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A celebrated poet and historian, born about 1596, in Sussex,
of a worshipful but decayed family, says Fuller ; bred fellow-commoner in Sidney College, Cambridge, and afterwards resident in Westminster and about the court. He died suddenly in 1652, and lies buried in Westminster Abbey. See his character in lord Clarendon's History. His Latin Supplement, and English translation of Lucan's Pharsalia, have been much esteemed; besides which he wrote metrical histories of Henry II. and Edward III. a History of the Parliament, in prose, and five plays.
[From “ the Old Couple,” 1658, 4to.]
Dear, do not your fair beauty wrong,
Your cherry lip, red, soft, and sweet,
From his poems, 1622. Hannay appears to have served in a
military capacity, under Sir Andrew Gray, knt. a colonel of foot, and general of artillery to the king of Bohemia. His “ Happy Husband, with a Wife's Behaviour after Mar“ riage,” was printed in 1619, and again, with“ Philomela, “ the Nightingale,” “Sheretine and Mariana," “ Elegies," “ Songs and Sonnets," in 1622. These productions he describes to be the « fruit of some hours he with the Muses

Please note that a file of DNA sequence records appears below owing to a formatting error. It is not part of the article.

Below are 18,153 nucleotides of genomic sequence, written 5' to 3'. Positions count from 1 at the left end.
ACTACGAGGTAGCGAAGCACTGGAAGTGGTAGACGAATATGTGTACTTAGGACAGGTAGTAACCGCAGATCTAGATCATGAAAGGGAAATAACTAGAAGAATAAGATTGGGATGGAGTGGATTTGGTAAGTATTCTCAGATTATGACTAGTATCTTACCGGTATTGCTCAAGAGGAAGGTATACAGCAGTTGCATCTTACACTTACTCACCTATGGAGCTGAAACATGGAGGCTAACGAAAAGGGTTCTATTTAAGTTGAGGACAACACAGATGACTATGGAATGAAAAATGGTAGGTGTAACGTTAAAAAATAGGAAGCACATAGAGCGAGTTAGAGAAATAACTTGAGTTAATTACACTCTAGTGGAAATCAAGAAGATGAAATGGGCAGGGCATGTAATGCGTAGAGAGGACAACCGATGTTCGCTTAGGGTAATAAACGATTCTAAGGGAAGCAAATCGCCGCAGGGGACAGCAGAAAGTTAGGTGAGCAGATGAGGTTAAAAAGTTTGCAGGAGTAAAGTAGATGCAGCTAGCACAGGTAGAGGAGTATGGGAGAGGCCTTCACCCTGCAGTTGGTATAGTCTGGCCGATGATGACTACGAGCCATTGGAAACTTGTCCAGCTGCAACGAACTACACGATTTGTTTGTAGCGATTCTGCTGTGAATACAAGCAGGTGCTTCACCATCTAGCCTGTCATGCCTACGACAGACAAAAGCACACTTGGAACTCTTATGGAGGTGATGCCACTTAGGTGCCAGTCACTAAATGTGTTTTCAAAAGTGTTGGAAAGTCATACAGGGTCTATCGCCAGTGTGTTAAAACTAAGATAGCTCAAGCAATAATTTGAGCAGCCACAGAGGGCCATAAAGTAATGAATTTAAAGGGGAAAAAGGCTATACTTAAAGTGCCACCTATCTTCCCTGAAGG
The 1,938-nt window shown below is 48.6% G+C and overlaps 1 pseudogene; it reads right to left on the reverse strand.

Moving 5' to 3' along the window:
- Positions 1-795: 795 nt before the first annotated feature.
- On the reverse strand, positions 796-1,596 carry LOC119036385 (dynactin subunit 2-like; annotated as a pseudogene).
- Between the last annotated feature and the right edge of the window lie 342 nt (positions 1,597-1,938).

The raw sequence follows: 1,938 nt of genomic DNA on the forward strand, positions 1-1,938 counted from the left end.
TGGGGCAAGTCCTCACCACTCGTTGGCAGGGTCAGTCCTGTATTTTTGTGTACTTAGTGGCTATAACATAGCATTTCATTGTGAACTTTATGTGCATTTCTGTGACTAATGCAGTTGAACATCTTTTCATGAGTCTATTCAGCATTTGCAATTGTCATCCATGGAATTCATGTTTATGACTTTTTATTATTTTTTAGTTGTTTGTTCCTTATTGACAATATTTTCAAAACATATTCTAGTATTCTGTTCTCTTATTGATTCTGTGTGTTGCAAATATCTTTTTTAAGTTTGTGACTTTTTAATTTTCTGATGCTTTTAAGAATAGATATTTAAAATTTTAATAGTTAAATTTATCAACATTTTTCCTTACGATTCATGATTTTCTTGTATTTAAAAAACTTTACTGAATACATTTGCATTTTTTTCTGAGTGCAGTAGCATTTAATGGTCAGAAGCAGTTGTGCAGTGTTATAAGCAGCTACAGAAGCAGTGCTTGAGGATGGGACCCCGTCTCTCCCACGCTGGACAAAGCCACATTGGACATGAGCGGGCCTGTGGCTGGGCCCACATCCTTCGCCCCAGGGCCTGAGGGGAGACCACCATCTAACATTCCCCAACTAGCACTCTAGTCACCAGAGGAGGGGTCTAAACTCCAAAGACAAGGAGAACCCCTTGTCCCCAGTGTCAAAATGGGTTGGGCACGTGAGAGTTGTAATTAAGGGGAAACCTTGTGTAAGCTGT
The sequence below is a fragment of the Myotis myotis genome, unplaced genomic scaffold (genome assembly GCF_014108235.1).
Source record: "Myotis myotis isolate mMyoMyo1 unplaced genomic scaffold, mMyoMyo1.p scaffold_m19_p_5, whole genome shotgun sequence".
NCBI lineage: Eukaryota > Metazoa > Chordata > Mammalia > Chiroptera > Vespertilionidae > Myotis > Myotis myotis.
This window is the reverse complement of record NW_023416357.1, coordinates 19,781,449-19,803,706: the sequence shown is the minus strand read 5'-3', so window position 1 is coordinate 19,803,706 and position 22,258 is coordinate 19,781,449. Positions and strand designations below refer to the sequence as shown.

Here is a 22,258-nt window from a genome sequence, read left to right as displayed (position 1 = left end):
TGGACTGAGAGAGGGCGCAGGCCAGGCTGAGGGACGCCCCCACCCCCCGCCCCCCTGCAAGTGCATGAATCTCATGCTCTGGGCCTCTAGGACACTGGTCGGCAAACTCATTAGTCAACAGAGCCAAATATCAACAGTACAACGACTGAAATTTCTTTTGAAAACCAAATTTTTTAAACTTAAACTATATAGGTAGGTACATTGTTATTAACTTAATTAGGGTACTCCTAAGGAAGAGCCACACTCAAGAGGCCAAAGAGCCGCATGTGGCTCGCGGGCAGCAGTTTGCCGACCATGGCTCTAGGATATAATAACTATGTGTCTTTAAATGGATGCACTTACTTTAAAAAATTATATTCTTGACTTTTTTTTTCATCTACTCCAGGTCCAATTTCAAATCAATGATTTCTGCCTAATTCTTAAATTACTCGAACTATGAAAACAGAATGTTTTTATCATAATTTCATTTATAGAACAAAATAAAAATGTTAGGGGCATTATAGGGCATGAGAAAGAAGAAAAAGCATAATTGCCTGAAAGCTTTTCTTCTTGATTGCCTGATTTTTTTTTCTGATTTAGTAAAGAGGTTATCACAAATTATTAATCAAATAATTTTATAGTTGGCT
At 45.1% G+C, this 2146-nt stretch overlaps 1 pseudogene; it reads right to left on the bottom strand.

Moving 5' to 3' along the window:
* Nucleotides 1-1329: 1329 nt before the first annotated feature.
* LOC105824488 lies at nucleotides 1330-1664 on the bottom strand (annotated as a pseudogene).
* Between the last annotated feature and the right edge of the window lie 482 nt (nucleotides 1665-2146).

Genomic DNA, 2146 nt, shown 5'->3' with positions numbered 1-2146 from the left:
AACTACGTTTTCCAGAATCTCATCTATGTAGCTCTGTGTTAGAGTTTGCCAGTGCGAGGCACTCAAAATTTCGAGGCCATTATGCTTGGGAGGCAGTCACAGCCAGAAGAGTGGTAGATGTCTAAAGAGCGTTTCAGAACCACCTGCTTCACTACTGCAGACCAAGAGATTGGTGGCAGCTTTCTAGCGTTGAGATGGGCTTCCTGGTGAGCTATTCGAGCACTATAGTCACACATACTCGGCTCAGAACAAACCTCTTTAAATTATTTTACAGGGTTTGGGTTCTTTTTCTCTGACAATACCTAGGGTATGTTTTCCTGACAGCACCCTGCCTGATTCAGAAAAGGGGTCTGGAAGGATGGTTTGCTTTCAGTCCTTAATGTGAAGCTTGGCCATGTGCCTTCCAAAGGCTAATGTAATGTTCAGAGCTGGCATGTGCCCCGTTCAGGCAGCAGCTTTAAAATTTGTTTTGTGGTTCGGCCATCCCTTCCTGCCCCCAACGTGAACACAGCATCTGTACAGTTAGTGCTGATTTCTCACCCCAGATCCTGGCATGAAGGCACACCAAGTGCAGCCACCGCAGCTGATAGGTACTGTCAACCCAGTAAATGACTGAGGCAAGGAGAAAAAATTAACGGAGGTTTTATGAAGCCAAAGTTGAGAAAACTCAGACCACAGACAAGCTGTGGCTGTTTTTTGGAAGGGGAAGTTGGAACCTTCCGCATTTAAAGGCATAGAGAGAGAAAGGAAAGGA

Amantium ira amoris redintegratio cst.
Celia jealous, lest I did
In my heart affect another, Me her company forbid.
Women cannot passion smother.
The dearer love, the more disdain,
When truth is with distrust requited : I vow'd (in anger) to abstain.
She found her fault, and me invited.
I came with intent to chide her,
'Cause she had true love abus'd, Resolved never to abide her:
Yet, her fault she so excus'd,
As it did me more entangle;
Telling “ True love must have fears." They ne'er lov'd that ne'er did wrangle ;
Lovers' jars but love endears.
SERVANT, farewell Sis this my hire ?
deserts no more require ? No! do not think to cheat me so; I will have more yet ere you go.
Thy lov’d idea I'll arrest,
Nor think it ever shall part thence
The maple with a scarry skin
Did spread broad pallid leaves ; The quaking aspin, light and thin, To th' air light passage gives;
The trembling ill
Which never rest,
But still are prest To wave
A small volume of his poems, consisting of “ Divine Medi
tations and Elegies," was published in 1622, and in the next year a second collection, which he calls “ Visiones
Rerum, the Visions of Things.” All of these bear testimony to his learning and piety, but his subjects were too sublime for his genius. Of the anecdotes of his life I know nothing.
TIME! I ever must complain
Of thy craft and cruel cunning;
And thy plumes
Like calm winds thou passest by us;
Lin'd with feathers are thy feet; Thy downy wings with silence fly us,
Like the shadows of the night;